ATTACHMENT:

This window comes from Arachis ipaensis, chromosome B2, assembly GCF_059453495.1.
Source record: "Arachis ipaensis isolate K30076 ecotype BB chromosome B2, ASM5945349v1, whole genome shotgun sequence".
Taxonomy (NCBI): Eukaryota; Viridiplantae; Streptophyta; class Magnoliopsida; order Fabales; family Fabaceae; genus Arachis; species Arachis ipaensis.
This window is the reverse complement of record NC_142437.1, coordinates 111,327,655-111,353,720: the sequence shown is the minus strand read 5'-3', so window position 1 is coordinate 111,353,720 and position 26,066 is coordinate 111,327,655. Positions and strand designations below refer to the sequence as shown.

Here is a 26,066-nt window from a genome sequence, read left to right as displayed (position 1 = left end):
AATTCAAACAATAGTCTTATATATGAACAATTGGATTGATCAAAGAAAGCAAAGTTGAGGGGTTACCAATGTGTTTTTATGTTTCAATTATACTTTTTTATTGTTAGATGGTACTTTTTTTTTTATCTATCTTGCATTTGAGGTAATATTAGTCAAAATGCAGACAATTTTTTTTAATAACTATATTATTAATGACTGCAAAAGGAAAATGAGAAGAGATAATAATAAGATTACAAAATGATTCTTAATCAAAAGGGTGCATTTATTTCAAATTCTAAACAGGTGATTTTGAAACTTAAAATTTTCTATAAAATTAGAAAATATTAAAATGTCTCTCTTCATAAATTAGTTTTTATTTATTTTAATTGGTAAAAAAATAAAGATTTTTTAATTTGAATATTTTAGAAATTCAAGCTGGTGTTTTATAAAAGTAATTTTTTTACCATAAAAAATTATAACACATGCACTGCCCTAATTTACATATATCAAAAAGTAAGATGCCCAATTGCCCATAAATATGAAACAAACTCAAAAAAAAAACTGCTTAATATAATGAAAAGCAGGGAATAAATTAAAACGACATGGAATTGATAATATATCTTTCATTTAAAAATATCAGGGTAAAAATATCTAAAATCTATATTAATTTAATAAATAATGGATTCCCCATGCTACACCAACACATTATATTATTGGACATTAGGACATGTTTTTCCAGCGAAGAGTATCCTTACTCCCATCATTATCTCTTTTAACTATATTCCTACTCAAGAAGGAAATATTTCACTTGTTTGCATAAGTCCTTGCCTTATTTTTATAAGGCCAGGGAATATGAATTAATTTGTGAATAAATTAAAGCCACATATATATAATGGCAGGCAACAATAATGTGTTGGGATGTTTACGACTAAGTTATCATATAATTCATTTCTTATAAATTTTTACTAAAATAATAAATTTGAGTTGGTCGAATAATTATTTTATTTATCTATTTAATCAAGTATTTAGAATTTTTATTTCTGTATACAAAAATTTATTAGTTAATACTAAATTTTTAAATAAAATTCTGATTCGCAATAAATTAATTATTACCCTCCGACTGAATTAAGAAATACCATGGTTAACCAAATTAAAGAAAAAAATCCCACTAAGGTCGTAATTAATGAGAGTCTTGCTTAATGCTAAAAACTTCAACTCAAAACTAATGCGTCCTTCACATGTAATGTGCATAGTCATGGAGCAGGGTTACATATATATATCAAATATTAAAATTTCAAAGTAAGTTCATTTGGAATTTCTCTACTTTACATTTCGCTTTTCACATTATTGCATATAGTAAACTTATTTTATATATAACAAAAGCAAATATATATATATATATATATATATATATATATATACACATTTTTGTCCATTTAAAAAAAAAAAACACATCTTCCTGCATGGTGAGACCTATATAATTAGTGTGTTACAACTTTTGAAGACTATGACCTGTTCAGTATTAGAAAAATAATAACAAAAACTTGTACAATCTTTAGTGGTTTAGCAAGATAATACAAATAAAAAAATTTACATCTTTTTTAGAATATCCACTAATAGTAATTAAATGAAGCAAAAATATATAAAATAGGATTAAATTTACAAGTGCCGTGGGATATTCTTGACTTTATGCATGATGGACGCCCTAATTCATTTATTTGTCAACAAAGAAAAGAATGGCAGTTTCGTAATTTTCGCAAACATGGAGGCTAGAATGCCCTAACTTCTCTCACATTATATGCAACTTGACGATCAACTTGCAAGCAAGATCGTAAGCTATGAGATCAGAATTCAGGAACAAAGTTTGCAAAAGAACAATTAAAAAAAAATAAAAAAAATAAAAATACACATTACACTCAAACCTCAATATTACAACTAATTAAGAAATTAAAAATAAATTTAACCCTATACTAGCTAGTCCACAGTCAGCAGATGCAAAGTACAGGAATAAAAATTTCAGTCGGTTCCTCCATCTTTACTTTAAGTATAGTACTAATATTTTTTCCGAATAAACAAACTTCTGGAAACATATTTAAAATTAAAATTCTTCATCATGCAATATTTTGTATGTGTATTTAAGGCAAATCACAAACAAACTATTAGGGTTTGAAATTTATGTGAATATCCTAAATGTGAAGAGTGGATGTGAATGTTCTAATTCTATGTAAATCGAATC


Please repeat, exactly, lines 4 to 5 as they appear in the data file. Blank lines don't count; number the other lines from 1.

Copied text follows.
This window is the reverse complement of record NC_142437.1, coordinates 111,327,655-111,353,720: the sequence shown is the minus strand read 5'-3', so window position 1 is coordinate 111,353,720 and position 26,066 is coordinate 111,327,655. Positions and strand designations below refer to the sequence as shown.

Here is a 26,066-nt window from a genome sequence, read left to right as displayed (position 1 = left end):